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JamesG

Tesseract Thoughts

I was introduced to books in 5th Grade when our teacher read us A Wrinkle In Time. Never really looked back.

Currently reading

Embassytown
China MiƩville
Progress: 189/345 pages
Bossypants
Tina Fey
The Split Second (The Seems Series #2)
Michael Wexler, John Hulme
A Tree Full of Angels: Seeing the Holy in the Ordinary
Macrina Wiederkehr
Creative Thinkering: Putting Your Imagination to Work
Michael Michalko
The Android's Dream
John Scalzi
Waking Up Screaming: Haunting Tales of Terror
H.P. Lovecraft, Denise L. Fitzer
Stiff: The Curious Lives of Human Cadavers
Mary Roach
Naked
David Sedaris
Lud-in-the-Mist
Hope Mirrlees

Embassytown Expectations

Finally picked up a copy of Embassytown and started reading on some recent flights. I so thoroughly enjoyed Kraken, it is going to be hard to top, but Mr. Mieville has a way of getting under your skin: You start his  books not knowing what to expect, and slowly you get into the flow, and by halfway through the odd creatures, exotic terminology and story line all blend together. and you find yourself hooked.

 

Now I am just enjoying the ride.

 

Solomon's Porch

Solomon's Porch - Wid Bastian The cover declares this to be a "Christian suspense" novel. I suppose that describes a portion of the story, but the suspense was not very intense, and unfortunately it never resolved! If this was book one of a trilogy, I could at least accept the leave-you-hanging ending, but I have seen no such claim.

The story is of a white-collar embezzler who was caught, and while serving time receives a vision from the Archangel Gabriel. This starts a personal ministry, and brings together a collection of "apostles" that begin to change the lives of many, and culminates in a world-wide demonstration of God's power.

There are some interesting theological conversations, and lots of feel-good moments, but the novel ends just as Satan is starting to build his resistance forces.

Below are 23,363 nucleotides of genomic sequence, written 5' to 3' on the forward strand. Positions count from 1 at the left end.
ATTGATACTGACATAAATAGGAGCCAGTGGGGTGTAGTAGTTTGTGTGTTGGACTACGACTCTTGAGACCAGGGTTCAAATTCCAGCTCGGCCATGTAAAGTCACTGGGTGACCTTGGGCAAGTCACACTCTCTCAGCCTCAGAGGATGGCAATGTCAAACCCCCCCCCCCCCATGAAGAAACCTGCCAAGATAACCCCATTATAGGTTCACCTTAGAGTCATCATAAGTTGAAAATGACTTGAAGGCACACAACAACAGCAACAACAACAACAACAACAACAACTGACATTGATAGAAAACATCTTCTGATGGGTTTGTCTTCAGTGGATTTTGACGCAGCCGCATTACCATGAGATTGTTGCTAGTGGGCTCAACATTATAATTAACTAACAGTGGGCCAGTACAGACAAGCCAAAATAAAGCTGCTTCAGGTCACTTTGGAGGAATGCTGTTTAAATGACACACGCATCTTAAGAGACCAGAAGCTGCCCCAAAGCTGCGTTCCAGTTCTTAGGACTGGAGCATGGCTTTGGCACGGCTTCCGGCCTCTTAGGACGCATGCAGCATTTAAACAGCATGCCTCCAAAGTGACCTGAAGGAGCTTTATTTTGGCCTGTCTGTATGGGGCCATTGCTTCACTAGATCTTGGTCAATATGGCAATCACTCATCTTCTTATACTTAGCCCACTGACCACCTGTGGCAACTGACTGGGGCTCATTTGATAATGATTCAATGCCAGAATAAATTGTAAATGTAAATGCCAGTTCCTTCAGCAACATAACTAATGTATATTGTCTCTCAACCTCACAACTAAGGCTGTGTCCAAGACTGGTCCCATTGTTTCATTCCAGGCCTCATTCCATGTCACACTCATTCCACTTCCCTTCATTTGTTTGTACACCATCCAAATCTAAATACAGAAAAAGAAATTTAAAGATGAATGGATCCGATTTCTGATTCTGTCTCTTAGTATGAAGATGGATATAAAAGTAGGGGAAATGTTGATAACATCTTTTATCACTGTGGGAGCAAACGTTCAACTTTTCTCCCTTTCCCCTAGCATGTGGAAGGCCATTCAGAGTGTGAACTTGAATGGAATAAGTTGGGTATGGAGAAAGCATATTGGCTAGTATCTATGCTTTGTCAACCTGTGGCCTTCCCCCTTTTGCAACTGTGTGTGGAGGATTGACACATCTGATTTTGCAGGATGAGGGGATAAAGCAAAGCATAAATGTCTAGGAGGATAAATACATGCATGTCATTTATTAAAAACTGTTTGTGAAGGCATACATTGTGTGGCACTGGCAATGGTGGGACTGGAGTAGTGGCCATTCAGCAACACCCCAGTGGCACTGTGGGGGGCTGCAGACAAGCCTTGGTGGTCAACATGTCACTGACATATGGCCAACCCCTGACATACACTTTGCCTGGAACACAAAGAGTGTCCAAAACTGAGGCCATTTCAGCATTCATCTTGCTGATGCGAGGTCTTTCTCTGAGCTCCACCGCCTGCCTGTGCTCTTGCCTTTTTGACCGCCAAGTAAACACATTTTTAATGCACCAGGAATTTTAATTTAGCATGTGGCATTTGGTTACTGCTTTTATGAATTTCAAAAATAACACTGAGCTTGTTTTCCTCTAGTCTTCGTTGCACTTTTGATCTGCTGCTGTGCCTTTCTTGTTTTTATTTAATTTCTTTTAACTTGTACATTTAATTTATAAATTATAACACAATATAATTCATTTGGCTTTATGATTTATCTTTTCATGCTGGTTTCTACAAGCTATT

The writing is good, although there are some very abrupt scene changes in the middle of chapters. The characters are varied, and mostly interesting, but I find it hard to recommend this book since we don't find the ends to so many story lines.



Don't Wait For Me

Don't Wait For Me - Dan Kolbet I am not sure what inspired me to start reading this novel of love and loss set in Spokane, Washington, but I am glad I spent some time with it.

Mr. Kolbet has a nice writing style, and this story is really a character study of one man, Edwin Klein. We follow his current struggles, and learn of his past losses, while cheering him on. The introduction of an evil developer adds some interesting suspense, and the story just continue to roll faster.

This is not a simple romance, nor a predictable inspirational tale, but something beyond that: The story takes unexpected twists and turns, and finally winds up in a place quite different than I expected. I sort of like that in a novel.



Gun, With Occasional Music - Jonathan Lethem What a fantastic book. I really picked it up on little more than the title, and the reputation of Mr. Lethem, although I have not read any of his other titles. A long flight from Philadelphia to San Jose, CA gave me a good chance to dive in and I was disappointed that I had to put it down to get off the plane!